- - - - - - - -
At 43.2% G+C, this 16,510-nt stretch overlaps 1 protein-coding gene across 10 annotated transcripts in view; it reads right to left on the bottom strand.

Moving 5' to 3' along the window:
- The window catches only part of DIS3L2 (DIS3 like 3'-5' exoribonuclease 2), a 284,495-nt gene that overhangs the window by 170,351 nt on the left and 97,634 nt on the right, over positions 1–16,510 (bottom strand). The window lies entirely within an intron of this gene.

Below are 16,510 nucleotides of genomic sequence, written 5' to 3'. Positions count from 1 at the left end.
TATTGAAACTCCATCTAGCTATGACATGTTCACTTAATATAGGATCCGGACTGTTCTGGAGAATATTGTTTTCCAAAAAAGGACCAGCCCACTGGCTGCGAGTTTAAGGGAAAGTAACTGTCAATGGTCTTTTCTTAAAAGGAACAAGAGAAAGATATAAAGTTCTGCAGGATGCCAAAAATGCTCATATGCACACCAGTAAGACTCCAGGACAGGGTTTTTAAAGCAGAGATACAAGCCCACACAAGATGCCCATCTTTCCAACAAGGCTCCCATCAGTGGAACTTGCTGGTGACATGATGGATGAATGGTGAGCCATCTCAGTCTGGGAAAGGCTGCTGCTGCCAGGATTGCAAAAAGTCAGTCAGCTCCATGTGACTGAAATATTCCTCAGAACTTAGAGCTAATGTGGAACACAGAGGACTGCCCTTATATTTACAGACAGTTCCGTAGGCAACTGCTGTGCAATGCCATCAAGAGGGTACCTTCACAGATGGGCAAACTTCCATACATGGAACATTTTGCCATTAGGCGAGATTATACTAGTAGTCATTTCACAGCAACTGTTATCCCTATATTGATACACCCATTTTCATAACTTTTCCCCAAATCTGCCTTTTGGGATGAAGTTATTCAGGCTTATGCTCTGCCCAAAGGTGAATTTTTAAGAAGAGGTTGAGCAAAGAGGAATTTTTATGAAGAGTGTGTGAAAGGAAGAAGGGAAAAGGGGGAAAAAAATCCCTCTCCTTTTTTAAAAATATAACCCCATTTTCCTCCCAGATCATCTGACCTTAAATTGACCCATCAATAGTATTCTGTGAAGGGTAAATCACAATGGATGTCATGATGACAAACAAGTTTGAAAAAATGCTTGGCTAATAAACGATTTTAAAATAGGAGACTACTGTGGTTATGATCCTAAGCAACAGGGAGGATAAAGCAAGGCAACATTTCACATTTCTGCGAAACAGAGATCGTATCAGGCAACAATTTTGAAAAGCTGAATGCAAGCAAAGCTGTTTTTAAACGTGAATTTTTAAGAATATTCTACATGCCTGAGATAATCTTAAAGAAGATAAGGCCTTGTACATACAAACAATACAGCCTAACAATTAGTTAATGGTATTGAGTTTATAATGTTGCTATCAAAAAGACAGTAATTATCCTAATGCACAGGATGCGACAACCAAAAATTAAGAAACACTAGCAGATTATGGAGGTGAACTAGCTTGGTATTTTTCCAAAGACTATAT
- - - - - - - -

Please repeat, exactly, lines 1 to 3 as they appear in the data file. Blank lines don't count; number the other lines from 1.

At 43.2% G+C, this 16,510-nt stretch overlaps 1 protein-coding gene across 10 annotated transcripts in view; it reads right to left on the bottom strand.

Moving 5' to 3' along the window:
- The window catches only part of DIS3L2 (DIS3 like 3'-5' exoribonuclease 2), a 284,495-nt gene that overhangs the window by 170,351 nt on the left and 97,634 nt on the right, over positions 1–16,510 (bottom strand). The window lies entirely within an intron of this gene.